About 17 percent of children and adolescents ages 2 to 19 years are obese, reported the Journal of the American Medical Association in 2014. An 11-year-old that falls into this category is at an increased risk of health problems -- such as high blood pressure and type 2 diabetes -- which are usually reserved for older, overweight adults. Overweight children also are also more likely to be overweight in adulthood.
Putting a child on a "diet" can be unhealthy, though, as it may lead to nutritional deficiencies and a distorted relationship with food. Instead, help an 11-year-old crowd out unhealthy, high-calorie food choices by offering more vegetables, fruits, low-fat dairy and lean protein. Also encourage physical activity every day to help him burn calories and achieve a healthier weight. These small changes can help a child feel healthier and more energetic quickly, but losing weight will take time.
Get a Kid Moving
The Centers for Disease Control and Prevention recommend children, including 11-year-olds, get at least an hour of physical exercise daily. More movement helps a kid use more calories and burn off body fat for energy.
This physical activity can consist of moderate-intensity and vigorous-intensity cardio as well as bone- and muscle-strengthening activities. Walking the dog or cycling to a friend's house is considered moderate-intensity, while chasing a friend during a game of tag is of vigorous intensity. An 11-year-old can easily incorporate muscle-strengthening exercise by playing on the playground, performing gymnastics or climbing a tree. Fun activities such as jumping rope or playing basketball help strengthen kids' bones.
Limiting screen time -- whether it's television, computer or video games -- to no longer than 2 hours per day helps encourage kids to get moving. Include your 11-year-old in family activities, such as a weekend hike or after-dinner stroll. Give your child ideas of ways to be active outside of P.E. class or sports practice, such as dancing to music, skateboarding or riding a bike.
Steer an 11-Year-Old Toward Healthy Food Choices
Making wise food choices helps kids, and adults, reach healthy weights. Lean proteins, such as grilled chicken breast, lean ground beef and low-fat cottage cheese, should feature prominently at meals. Skip fried foods or items covered in high-calorie cheese. Opt for fresh fruits and vegetables, low-fat dairy and whole grains as side dishes. Avoid creamy sauces and dressings and go for salsa, olive oil, herbs and lemon juice to provide flavor instead. Choose healthy items, such as low-fat cheese sticks, fresh fruit or low-fat yogurt as snacks.
To lose weight a little faster, limit intake of foods that lead to weight gain. Fast food, full-fat dairy, fried foods, packaged snacks, sugary treats, white bread and soda don't contribute many nutrients, but they do provide numerous calories. When a child is hungry for a second helping or needs something between meals, offer fruit, more vegetables, such as salad greens or carrot sticks, or a second piece of lean protein.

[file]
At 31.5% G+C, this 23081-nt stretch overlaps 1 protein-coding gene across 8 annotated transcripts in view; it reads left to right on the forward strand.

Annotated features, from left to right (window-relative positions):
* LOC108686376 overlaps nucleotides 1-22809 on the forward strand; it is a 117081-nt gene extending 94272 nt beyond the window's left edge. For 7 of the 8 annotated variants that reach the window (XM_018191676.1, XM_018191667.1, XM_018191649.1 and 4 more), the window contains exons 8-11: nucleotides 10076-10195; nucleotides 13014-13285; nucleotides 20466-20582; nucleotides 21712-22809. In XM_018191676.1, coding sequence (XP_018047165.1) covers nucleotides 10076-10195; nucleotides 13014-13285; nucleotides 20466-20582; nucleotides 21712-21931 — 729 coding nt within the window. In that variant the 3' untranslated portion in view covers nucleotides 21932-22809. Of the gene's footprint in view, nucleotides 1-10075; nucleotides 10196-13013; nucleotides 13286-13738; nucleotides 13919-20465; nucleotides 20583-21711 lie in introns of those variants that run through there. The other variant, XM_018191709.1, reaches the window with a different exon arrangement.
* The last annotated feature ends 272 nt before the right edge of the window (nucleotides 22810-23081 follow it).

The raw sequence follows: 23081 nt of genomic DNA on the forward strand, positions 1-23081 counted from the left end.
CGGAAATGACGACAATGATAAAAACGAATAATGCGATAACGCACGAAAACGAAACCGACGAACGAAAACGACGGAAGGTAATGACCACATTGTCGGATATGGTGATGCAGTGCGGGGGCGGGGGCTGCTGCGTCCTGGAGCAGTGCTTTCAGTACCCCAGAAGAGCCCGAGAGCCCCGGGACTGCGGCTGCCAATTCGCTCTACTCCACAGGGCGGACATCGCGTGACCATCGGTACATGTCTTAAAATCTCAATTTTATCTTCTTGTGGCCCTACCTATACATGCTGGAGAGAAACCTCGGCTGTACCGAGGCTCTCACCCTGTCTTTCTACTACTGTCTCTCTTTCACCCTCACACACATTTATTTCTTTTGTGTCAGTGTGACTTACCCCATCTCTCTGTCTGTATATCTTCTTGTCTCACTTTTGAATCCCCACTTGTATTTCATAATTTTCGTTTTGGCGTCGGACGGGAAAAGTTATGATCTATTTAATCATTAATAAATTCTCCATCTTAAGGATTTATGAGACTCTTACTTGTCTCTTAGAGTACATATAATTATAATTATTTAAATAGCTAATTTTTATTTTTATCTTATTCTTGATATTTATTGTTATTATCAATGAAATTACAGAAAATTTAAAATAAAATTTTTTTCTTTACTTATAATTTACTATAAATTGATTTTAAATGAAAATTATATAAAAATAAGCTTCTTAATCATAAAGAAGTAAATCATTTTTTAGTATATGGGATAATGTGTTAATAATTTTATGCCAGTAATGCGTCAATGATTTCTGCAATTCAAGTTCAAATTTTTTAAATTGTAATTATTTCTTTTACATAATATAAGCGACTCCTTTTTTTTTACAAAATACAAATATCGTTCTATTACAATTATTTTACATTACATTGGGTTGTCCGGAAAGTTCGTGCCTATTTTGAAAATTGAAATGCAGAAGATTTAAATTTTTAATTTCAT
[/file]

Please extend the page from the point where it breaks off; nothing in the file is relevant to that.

Reduce Kids' Food Temptations
Keep tempting sweets and processed snacks out of the house. When the family grocery shops, stick to the perimeter of the store to load up on fruits, veggies, lean proteins and low-fat dairy. Avoid the bakery and the aisles containing the processed, high-calorie snacks. Include your 11-year-old in the shopping process and make healthy choices according to his tastes.
An 11-year-old seeking to lose weight can pack his own lunch so he's assured of having healthy options. Or go over the school lunch menu with him ahead of time and help him learn which items are more nutritious choices. When he attends a school party, contribute a kid-friendly snack -- such as grapes or baby carrots with dip -- so he has alternatives to the sugary treats and junk foods. The more often an 11-year-old can avoid high-calorie, low-nutrient foods, the faster he can achieve a healthy size.
Avoid Drastic Measures for Losing Weight
Fad diets and skipping meals may seem like an easy way to lose weight. But, these strategies cause an 11-year-old to miss out on nutrients that are critical for growth and development, brain function and energy. Help a child learn to eat all foods in moderation. It's OK to have a slice of birthday cake once in a while -- but make healthy choices most of the time. Set a good example by modeling these behaviors.
Try to become aware of the feelings your child attaches to food. Notice if your 11-year-old reaches for a snack when bored or stressed, and if so, help him seek out an alternative support strategy. Parents can help a child create healthful coping mechanisms that aren't based on food. Such strategies include calling a friend, writing in a journal or going for a walk.
- National Institute for Diabetes and Digestive and Kidney Diseases: Helping Your Overweight Child
- Centers for Disease Control and Prevention: How Much Physical Activity Do Children Need?
- President's Council on Fitness, Sports & Nutrition: Eight Healthy Eating Goals
- Journal of the American Medical Association: Prevalence of Childhood and Adult Obesity in the United States, 2011-2012
- Centers for Disease Control and Prevention: Aerobic, Muscle- and Bone-Strengthening: What Counts?
- Teen's Health: How Can I Lose Weight Safely